Taiwan and the crisis of international stability that would be brought on by a hypothetical Chinese invasion have captured significant attention. While this attention is rightly deserved, territorial and economic disputes in the South China Sea are no less noteworthy given their potential impact on regional and global stability.
This importance was reinforced in August 2023 when a Chinese Coast Guard vessel intercepted a Philippines resupply mission to one of the disputed South China Sea islands. Attempts to reduce tensions in the South China Sea should be a priority for the various claimants, which include China, Vietnam and the Philippines.
A survey of South China Sea professionals and academics offers a potential avenue to do just that. The survey suggests that tackling shared environmental threats through increased bilateral scientific cooperation might be a promising path forward.
While most of the regional experts interviewed consider the territorial disputes between China and its Southeast Asian neighbours to be the primary issue of concern, the overwhelming majority of survey participants also agree that there are significant economic and environmental concerns exacerbating these disputes.
The South China Sea is a major fishing ground for many states, accounting for nearly 12 per cent of fish caught globally. International recognition of territorial control of certain geographic features permits a state to claim the accompanying economic exclusion zone and harvest vast quantities of food. The region is also home to an estimated 11 billion barrels of untapped oil and 190 trillion cubic feet of natural gas. The South China Sea is a critical trade lane as well, with one third of global shipping passing through the region.
China is the greatest violator of economic exclusion zones and the largest contributor to militarisation and illegal resource extraction within the region. Beyond claiming economic ownership of the region’s resources, China asserts that the islands of the South China Sea are Chinese territory and has built up islands and reefs to sustain large-scale military assets such as aircraft, missiles and naval vessels.
But China is not the only participant militarising the region. Vietnam’s reported plans to fortify its existing military installations in the South China Sea make scientific diplomacy more vital than ever.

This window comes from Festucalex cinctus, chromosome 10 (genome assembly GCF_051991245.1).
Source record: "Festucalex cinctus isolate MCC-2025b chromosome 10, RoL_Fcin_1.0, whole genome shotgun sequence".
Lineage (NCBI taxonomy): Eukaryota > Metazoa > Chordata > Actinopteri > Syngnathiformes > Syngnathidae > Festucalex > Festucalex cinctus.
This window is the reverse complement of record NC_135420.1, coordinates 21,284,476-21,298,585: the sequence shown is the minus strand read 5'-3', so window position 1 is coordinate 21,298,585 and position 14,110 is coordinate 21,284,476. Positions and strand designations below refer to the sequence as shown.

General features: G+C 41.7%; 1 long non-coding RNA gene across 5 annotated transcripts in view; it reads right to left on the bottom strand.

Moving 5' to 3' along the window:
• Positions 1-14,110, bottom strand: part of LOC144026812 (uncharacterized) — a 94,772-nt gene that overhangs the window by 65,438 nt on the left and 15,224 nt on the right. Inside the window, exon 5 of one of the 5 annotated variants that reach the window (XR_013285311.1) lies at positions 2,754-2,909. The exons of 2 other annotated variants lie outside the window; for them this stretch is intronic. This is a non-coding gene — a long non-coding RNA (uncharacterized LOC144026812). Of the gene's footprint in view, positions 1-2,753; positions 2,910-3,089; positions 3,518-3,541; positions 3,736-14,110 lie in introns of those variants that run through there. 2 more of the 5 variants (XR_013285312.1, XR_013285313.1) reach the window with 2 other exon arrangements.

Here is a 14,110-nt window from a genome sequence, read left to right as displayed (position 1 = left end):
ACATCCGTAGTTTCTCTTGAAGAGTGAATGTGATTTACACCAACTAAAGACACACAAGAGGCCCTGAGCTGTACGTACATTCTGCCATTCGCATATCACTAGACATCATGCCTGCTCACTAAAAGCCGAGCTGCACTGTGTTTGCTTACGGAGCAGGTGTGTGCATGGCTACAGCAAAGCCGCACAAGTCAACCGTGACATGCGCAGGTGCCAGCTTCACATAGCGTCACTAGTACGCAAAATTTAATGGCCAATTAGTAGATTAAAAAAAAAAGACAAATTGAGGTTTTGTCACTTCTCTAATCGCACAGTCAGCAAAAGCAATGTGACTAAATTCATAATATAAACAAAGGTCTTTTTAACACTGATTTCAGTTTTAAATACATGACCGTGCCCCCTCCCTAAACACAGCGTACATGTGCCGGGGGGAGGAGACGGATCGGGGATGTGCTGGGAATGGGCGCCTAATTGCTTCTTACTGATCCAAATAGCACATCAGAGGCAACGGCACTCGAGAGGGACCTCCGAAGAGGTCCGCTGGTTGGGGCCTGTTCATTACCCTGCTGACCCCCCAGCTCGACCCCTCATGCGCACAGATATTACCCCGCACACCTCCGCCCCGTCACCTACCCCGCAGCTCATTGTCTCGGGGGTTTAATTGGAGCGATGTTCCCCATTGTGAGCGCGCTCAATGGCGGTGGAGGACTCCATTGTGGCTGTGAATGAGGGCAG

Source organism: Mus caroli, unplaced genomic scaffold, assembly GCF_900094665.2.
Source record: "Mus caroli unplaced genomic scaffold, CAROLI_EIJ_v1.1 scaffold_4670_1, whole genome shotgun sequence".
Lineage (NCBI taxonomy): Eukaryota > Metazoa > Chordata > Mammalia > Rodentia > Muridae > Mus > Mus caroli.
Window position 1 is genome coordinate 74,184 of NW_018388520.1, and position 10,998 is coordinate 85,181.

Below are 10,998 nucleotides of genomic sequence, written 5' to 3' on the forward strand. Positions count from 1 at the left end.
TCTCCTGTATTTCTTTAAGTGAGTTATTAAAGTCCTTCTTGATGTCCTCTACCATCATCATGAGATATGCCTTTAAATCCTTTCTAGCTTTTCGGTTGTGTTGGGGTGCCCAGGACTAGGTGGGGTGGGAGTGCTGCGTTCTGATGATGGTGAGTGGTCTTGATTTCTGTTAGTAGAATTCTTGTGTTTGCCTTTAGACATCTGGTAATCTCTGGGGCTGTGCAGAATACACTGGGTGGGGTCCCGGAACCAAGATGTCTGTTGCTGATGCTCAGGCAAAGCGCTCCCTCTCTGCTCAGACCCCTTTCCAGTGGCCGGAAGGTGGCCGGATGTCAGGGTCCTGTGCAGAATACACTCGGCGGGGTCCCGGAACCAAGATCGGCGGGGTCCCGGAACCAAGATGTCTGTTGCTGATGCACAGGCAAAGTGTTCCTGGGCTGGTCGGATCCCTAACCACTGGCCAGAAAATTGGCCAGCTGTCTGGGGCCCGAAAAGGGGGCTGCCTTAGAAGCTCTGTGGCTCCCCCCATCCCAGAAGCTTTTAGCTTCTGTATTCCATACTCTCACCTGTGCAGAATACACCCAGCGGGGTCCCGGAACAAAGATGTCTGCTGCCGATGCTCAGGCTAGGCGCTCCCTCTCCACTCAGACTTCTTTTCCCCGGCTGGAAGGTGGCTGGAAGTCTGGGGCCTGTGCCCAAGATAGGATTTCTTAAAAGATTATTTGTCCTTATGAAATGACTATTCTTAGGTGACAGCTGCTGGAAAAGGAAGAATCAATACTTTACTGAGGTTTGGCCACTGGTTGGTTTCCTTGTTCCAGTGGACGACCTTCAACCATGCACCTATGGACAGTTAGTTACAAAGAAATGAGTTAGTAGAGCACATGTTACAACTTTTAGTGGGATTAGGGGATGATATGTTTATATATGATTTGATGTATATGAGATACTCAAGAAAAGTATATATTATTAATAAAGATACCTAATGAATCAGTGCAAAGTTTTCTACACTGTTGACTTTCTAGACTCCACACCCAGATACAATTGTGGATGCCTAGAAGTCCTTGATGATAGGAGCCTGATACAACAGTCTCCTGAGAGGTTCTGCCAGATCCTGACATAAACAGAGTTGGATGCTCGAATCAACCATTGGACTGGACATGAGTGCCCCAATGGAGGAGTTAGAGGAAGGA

Bilateral scientific diplomacy — the direct support of foreign policy processes through scientific advice and evidence — offers the best course of action for ensuring regional stability. Issues such as overfishing, coral bleaching and pollution all stand to cripple the region’s environmental health and economic vitality. Geopolitical competition has ensured that these regional threats have only been addressed on a piecemeal and state-by-state basis. Building trust and science-based relations has the potential to reduce these tensions over time and build a framework for broader cooperation.
The idea of bilateral scientific cooperation between South China Sea claimants is not new. The Philippines and Vietnam have a scientific research agreement in place that dates back to 1994. Even direct rivals China and Vietnam abide by the 2004 Gulf of Tonkin Agreement, which established cooperation in fishing, hydrocarbon extraction and maritime security.
While scientific multilateral agreements do exist, this method is unlikely to establish a comprehensive and obligatory multilateral framework for conflict resolution in the South China Sea. All parties to South China Sea disputes are signatories of the UN Convention on the Law of the Sea — a supposedly binding agreement on naval rights and environmental responsibilities — but the parties have not succeeded in adhering to a regional framework to accomplish these goals because of their territorial disputes.
A significant majority of the survey participants reject regional frameworks like the Antarctic Treaty as a model for scientific collaboration and diplomatic engagement in the South China Sea. Although Antarctica is also no stranger to territorial disputes, the South China Sea’s proximity to regional powers and the greater extractive potential of its natural resources makes the successful reduction of tensions through multilateral agreement — scientific or not — less likely.
Bilateral diplomacy does have risks of its own by increasing the individual leverage of any state upon mutual policy. China has advocated for bilateral negotiations with ASEAN states to ’divide and rule’ the organisation and prevent a unified regional response to its territorial claims. Although this a legitimate concern, multilateral agreements are unlikely to form or to ensure de-escalation. Regional states must carefully pursue bilateral science diplomacy to de-escalate tensions while not permitting these relationships to become one-sided and detrimental to their sovereignty.
While a web of bilateral scientific relationships will not resolve existing territorial disputes in the South China Sea nor provide the potential for scientific advancement that a regional forum would, all potential methods of opening communication and reducing tensions in the region are worth exploring. And with enough scientific cooperation, the region’s environmental health just might improve too.
David Hessen is Managing Editor at South China Sea NewsWire.